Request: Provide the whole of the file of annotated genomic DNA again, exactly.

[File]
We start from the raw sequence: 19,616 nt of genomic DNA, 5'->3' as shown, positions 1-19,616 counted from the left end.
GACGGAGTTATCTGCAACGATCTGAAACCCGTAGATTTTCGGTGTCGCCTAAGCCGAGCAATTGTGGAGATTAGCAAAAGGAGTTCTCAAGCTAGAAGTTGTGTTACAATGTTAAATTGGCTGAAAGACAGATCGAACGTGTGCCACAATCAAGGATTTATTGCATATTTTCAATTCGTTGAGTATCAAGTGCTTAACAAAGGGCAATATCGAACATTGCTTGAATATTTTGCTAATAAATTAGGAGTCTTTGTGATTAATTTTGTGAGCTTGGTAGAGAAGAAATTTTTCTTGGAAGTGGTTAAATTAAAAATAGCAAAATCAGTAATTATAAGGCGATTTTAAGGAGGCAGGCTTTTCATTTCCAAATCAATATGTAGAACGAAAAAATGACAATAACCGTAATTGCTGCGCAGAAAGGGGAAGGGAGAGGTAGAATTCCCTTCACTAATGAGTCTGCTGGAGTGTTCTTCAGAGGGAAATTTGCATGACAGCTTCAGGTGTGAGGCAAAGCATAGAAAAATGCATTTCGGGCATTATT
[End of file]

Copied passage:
We start from the raw sequence: 19,616 nt of genomic DNA, 5'->3' as shown, positions 1-19,616 counted from the left end.
GACGGAGTTATCTGCAACGATCTGAAACCCGTAGATTTTCGGTGTCGCCTAAGCCGAGCAATTGTGGAGATTAGCAAAAGGAGTTCTCAAGCTAGAAGTTGTGTTACAATGTTAAATTGGCTGAAAGACAGATCGAACGTGTGCCACAATCAAGGATTTATTGCATATTTTCAATTCGTTGAGTATCAAGTGCTTAACAAAGGGCAATATCGAACATTGCTTGAATATTTTGCTAATAAATTAGGAGTCTTTGTGATTAATTTTGTGAGCTTGGTAGAGAAGAAATTTTTCTTGGAAGTGGTTAAATTAAAAATAGCAAAATCAGTAATTATAAGGCGATTTTAAGGAGGCAGGCTTTTCATTTCCAAATCAATATGTAGAACGAAAAAATGACAATAACCGTAATTGCTGCGCAGAAAGGGGAAGGGAGAGGTAGAATTCCCTTCACTAATGAGTCTGCTGGAGTGTTCTTCAGAGGGAAATTTGCATGACAGCTTCAGGTGTGAGGCAAAGCATAGAAAAATGCATTTCGGGCATTATT